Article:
By Collin Kelley
While Facebook and Twitter have become the most popular social media platforms, blogs are still going strong. As part of our ongoing series, we met up with three local bloggers who have built loyal followings.
These are the kinds of blogs people bookmark or set up Google alerts to make sure they are caught up with the latest items being posted. The blogs also give a snapshot of Atlanta’s ever-growing, social media savvy populace.
Ready, set, click.
One of the city’s most controversial blogs is What Now, Atlanta? maintained by 22-year-old Caleb J. Spivak. The blog focuses on the openings and closings of local retail and restaurants, with a bit of Spivak’s opinion thrown in for good measure. He often announces closings before the staff has been informed, and he’s drawn the ire of restaurant owners for posting failed health inspection scores.
Spivak created What Now, Atlanta? four years ago, and can often be found in his “office” at Inman Perk Coffee Shop. When he’s not tracking down leads and fielding tips from a network of contacts, he’s at his day job or in class at Georgia State University, where he’s a marketing major. Spivak also spends untold hours sifting through public documents gleaning information about local businesses.
“I spend an average of eight hours on each post,” Spivak says. “And while that’s happening, I’m getting more tips in my mailbox or on my phone. Sometimes, it’s information overload.”
Spivak was the first to get the details on Phipps Plaza’s deal with Legoland and the abrupt closings of the 5th Street Café and Nikimoto’s. Spivak said he often turns to fellow blogger and mentor Michael Alvear when he has questions or concerns about posting a potential item.
Spivak considers himself more of a curator than a journalist, but says he strives to present factual information and correct it quickly when he gets it wrong.
“My readers are incredibly passionate and they have their own opinions,” he says. “I’m reporting this information and it creates dialogue.”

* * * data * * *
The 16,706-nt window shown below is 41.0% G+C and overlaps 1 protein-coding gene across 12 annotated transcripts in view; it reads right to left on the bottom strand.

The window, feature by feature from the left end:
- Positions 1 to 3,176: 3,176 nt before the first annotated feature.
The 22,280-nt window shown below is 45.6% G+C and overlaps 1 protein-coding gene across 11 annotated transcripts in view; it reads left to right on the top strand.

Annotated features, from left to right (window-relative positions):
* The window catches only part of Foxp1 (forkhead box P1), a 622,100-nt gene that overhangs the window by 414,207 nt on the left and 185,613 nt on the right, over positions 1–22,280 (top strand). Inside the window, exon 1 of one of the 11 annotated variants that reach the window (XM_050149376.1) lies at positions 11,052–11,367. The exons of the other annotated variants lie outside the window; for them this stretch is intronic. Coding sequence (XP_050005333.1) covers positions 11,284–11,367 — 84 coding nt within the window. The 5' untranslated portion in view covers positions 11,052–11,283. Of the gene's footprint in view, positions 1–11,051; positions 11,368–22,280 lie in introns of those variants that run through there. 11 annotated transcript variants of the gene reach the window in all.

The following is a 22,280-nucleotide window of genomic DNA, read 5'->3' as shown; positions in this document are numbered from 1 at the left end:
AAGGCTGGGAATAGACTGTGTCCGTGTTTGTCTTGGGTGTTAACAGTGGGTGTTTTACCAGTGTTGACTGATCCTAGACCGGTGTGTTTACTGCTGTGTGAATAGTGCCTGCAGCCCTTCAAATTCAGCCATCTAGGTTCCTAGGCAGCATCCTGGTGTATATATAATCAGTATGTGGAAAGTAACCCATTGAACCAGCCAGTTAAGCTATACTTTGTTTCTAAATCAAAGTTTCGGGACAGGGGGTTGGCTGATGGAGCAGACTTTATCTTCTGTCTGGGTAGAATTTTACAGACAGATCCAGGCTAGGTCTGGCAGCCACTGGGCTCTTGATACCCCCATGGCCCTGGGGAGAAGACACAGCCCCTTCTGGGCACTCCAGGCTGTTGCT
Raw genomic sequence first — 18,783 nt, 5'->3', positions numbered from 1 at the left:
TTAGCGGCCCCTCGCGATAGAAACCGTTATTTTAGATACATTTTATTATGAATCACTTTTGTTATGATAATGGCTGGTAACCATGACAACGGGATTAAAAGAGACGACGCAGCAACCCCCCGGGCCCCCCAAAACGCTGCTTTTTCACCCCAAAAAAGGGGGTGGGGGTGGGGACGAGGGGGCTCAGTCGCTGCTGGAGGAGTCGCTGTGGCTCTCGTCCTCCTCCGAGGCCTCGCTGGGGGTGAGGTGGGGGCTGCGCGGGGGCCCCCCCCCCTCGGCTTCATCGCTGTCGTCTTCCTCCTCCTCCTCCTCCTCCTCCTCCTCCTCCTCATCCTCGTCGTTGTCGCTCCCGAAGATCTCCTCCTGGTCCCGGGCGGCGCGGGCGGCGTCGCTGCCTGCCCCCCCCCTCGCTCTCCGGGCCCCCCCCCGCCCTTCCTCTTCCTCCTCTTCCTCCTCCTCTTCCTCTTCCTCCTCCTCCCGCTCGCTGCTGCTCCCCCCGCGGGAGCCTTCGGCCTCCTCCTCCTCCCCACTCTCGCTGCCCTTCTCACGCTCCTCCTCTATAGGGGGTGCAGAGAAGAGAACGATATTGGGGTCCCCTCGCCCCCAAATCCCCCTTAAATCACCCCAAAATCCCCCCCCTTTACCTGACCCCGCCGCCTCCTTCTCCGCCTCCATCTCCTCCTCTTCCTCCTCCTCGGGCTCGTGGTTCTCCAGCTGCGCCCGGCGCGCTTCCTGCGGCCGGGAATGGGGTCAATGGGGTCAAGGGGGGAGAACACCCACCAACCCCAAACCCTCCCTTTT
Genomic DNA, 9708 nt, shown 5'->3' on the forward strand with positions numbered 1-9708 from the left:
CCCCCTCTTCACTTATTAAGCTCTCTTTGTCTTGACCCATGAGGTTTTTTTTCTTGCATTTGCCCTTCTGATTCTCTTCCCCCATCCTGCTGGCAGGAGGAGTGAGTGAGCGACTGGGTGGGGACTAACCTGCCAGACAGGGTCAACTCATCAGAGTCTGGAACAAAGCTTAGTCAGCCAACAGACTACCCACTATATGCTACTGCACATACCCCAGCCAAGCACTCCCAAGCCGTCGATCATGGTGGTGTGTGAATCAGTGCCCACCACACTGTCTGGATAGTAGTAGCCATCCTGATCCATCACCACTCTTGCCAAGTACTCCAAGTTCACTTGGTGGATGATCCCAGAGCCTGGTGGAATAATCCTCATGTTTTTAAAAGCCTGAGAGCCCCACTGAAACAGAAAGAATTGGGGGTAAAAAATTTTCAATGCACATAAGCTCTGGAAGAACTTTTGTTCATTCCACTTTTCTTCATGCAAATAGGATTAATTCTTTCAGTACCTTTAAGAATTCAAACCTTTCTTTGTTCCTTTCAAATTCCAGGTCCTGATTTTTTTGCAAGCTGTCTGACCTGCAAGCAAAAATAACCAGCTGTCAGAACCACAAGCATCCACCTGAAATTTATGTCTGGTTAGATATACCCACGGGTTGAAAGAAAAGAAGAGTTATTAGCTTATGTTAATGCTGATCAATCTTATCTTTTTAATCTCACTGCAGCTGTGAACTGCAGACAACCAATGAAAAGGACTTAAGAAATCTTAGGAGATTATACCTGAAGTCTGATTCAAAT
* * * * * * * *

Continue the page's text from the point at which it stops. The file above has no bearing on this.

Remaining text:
Looking for bargain luxury label clothing and accessories, but don’t feel like trolling through the thrift shops to find it? Daniel Troppy does it for you and provides the details on his blog, The Thrifters. The blog has been so popular, it led Troppy to open Doubletake boutique in Studioplex, where he sells many of his finds.
“I started shopping in thrift stores while I was poor and destitute during college,” he says. “It really is amazing what you can find at Goodwill if you’re persistent and patient. It takes stamina.”
Troppy goes to thrift stores almost every day and recounts his adventures and finds on the blog. He spends up to three hours in each one, and often returns more than once a day.
Troppy has find Chanel jackets, Pucci dresses and Prada bags, often in brand new condition. He says big fashion labels liquidate their merchandise to places like TJ Maxx and Ross, but if those discounters can’t sell the items, they often just donate them to thrift stores.
Goodwill and Salvation Army shops yield the best finds, he says, and he also goes to estate sales. Even when he’s out of town on vacation, he’ll pop into thrift stores. “Houston has some particularly good thrift stores,” he laughs.
The best-of-the-best in Troppy’s daily thrifting expeditions winds up for sale in Doubletake. “The shop wouldn’t be here without the blog,” he says.
Troppy’s best advice for those looking to find luxury for a few dollars: “It’s all timing; if you don’t find what you’re looking for, keep going back.”
Grant Park resident Tim Frederick created Baby Got Books in 2005 after reading The New York Times’ annual list of 100 notable books and realized he’d only heard about a half dozen of the titles.
“As an avid reader, I couldn’t believe that I was that out of touch,” Frederick recalls. “BGB was born shortly thereafter as a New Year’s resolution to become more engaged with reading and more up to date with literary news.”
Employed by the Environmental Protection Agency by day, Frederick said the blog was a good hobby and he was able to recruit friends who were also book lovers to join the effort. With newspapers and magazines cutting back on their coverage of books and reviews, BGB has become a must-read for the literati. The site gets between 5,000 and 7,000 visitors each month.
“I’m amazed and humbled daily that we’re putting something out there that people other than my mother will occasionally stop to read,” Frederick says.
The reviews that go up on the site include everything from contemporary fiction to books dealing with science and environmental issues. “Our contributors have varied interests – fiction of all stripes, historical non-fiction, classics, etc. I’d like to think we present a fairly eclectic mix of books.”
With summer here, Frederick says he plans to catch up on his reading including The Hunger Games series, David Foster Wallace’s The Pale King and he’s looking forward to China Mieville’s Embassytown, 1Q84 by Haruki Marukami and The Marriage Plot by Jeffrey Eugenides.